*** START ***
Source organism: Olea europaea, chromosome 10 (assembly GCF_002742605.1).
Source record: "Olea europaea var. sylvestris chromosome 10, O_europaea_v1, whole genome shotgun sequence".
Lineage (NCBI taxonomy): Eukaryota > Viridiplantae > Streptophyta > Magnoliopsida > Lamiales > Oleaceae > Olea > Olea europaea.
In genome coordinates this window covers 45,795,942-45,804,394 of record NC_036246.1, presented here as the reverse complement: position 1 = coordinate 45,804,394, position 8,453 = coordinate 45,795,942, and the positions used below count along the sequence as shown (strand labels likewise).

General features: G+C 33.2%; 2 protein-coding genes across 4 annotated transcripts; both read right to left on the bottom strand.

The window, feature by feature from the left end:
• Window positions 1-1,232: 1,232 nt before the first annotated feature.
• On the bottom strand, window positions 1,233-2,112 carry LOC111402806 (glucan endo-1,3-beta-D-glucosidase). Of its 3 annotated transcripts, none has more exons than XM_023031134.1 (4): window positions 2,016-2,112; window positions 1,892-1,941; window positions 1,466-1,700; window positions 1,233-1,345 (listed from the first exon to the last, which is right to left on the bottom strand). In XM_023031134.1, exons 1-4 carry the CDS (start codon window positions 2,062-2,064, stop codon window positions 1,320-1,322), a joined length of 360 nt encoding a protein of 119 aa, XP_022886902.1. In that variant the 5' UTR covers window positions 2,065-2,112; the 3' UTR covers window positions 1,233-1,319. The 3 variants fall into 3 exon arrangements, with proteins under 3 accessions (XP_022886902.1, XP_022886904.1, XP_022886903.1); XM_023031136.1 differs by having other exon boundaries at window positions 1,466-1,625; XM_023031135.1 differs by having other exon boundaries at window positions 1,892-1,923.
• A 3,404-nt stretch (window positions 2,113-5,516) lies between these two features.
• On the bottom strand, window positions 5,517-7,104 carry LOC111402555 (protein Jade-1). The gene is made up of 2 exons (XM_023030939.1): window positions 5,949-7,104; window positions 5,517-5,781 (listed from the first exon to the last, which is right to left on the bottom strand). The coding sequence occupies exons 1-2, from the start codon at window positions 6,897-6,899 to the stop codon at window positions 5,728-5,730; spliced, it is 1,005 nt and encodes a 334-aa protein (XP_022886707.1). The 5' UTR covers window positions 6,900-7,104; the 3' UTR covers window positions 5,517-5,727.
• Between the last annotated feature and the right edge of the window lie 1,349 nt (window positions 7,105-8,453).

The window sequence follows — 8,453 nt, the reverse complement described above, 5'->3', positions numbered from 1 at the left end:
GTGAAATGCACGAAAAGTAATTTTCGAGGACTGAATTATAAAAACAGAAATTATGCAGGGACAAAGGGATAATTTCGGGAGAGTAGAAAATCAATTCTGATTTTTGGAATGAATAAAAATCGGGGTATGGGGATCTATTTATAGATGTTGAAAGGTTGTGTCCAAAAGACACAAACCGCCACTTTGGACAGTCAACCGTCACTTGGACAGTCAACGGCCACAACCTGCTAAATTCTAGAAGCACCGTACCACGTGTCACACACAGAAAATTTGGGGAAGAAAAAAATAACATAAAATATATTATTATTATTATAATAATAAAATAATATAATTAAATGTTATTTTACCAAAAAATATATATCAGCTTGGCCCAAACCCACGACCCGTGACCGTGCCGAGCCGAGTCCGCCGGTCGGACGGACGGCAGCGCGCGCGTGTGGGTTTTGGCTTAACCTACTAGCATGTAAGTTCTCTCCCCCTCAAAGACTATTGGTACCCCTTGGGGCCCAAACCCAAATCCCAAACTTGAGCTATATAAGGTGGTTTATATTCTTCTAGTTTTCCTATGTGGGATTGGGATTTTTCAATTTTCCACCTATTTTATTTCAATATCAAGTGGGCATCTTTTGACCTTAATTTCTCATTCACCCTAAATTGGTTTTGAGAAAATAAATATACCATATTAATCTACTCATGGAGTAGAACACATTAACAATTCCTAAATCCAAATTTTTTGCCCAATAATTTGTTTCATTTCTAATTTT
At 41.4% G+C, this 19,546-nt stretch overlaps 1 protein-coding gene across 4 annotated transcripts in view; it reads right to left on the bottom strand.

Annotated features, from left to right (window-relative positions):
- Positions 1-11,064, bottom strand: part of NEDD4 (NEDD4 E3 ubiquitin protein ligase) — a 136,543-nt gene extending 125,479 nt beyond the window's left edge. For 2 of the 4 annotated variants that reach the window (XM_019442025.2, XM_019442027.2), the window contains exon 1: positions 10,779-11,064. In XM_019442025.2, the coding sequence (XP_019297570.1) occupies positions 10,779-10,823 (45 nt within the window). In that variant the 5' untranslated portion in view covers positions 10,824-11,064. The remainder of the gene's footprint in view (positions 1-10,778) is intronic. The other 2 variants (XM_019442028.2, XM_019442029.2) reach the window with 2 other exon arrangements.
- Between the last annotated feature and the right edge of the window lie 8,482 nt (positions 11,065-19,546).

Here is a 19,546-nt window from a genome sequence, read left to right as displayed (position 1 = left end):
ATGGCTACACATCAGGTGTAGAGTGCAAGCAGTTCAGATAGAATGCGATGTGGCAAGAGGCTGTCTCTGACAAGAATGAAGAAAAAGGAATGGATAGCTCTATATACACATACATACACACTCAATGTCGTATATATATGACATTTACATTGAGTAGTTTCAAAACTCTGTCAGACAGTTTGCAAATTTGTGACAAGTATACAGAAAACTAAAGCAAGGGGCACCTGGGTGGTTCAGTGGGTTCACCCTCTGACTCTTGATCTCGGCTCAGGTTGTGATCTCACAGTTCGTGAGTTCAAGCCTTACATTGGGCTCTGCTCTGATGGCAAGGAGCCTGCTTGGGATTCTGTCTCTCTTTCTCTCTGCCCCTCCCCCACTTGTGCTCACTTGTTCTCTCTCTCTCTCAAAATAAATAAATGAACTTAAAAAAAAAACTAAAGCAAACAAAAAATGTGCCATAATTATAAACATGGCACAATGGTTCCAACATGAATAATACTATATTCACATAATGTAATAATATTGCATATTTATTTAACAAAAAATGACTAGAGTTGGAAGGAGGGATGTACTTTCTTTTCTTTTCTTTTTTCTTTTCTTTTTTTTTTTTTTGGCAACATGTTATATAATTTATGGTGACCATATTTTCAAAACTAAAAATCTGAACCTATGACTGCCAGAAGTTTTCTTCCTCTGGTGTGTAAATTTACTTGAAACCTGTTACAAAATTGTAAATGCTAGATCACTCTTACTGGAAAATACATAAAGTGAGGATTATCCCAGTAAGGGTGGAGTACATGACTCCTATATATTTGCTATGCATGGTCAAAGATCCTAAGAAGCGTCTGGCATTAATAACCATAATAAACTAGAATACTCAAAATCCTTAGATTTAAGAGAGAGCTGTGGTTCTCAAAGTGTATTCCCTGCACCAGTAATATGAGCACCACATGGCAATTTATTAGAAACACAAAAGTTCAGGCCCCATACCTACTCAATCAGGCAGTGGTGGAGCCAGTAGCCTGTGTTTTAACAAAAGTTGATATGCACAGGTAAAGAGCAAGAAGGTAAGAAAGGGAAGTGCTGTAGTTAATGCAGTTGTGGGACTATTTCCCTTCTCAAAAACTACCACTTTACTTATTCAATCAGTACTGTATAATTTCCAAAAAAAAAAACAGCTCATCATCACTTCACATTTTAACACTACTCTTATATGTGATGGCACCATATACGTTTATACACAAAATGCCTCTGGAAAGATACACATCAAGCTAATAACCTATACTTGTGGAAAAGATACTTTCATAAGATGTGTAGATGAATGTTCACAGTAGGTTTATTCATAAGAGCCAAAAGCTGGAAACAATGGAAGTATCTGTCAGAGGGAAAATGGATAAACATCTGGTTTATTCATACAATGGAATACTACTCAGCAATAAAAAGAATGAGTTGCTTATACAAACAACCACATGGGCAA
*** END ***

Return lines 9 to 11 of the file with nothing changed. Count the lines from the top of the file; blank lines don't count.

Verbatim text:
• A 3,404-nt stretch (window positions 2,113-5,516) lies between these two features.
• On the bottom strand, window positions 5,517-7,104 carry LOC111402555 (protein Jade-1). The gene is made up of 2 exons (XM_023030939.1): window positions 5,949-7,104; window positions 5,517-5,781 (listed from the first exon to the last, which is right to left on the bottom strand). The coding sequence occupies exons 1-2, from the start codon at window positions 6,897-6,899 to the stop codon at window positions 5,728-5,730; spliced, it is 1,005 nt and encodes a 334-aa protein (XP_022886707.1). The 5' UTR covers window positions 6,900-7,104; the 3' UTR covers window positions 5,517-5,727.
• Between the last annotated feature and the right edge of the window lie 1,349 nt (window positions 7,105-8,453).